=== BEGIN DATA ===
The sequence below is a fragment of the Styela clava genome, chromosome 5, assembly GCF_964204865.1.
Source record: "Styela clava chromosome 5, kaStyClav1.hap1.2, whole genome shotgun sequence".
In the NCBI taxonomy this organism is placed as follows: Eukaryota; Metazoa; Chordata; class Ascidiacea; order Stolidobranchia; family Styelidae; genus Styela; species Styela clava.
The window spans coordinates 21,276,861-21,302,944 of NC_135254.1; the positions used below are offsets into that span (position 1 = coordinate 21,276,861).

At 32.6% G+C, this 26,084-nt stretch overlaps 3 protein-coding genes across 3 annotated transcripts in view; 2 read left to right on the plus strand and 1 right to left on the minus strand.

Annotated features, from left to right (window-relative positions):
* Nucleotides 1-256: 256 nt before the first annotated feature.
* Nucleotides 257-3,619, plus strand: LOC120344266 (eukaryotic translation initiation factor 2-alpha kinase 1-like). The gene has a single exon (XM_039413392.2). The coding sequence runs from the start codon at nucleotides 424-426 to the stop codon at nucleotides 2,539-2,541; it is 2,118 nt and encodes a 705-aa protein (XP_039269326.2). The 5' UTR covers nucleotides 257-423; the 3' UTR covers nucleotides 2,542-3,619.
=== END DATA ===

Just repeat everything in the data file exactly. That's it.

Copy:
The sequence below is a fragment of the Styela clava genome, chromosome 5, assembly GCF_964204865.1.
Source record: "Styela clava chromosome 5, kaStyClav1.hap1.2, whole genome shotgun sequence".
In the NCBI taxonomy this organism is placed as follows: Eukaryota; Metazoa; Chordata; class Ascidiacea; order Stolidobranchia; family Styelidae; genus Styela; species Styela clava.
The window spans coordinates 21,276,861-21,302,944 of NC_135254.1; the positions used below are offsets into that span (position 1 = coordinate 21,276,861).

At 32.6% G+C, this 26,084-nt stretch overlaps 3 protein-coding genes across 3 annotated transcripts in view; 2 read left to right on the plus strand and 1 right to left on the minus strand.

Annotated features, from left to right (window-relative positions):
* Nucleotides 1-256: 256 nt before the first annotated feature.
* Nucleotides 257-3,619, plus strand: LOC120344266 (eukaryotic translation initiation factor 2-alpha kinase 1-like). The gene has a single exon (XM_039413392.2). The coding sequence runs from the start codon at nucleotides 424-426 to the stop codon at nucleotides 2,539-2,541; it is 2,118 nt and encodes a 705-aa protein (XP_039269326.2). The 5' UTR covers nucleotides 257-423; the 3' UTR covers nucleotides 2,542-3,619.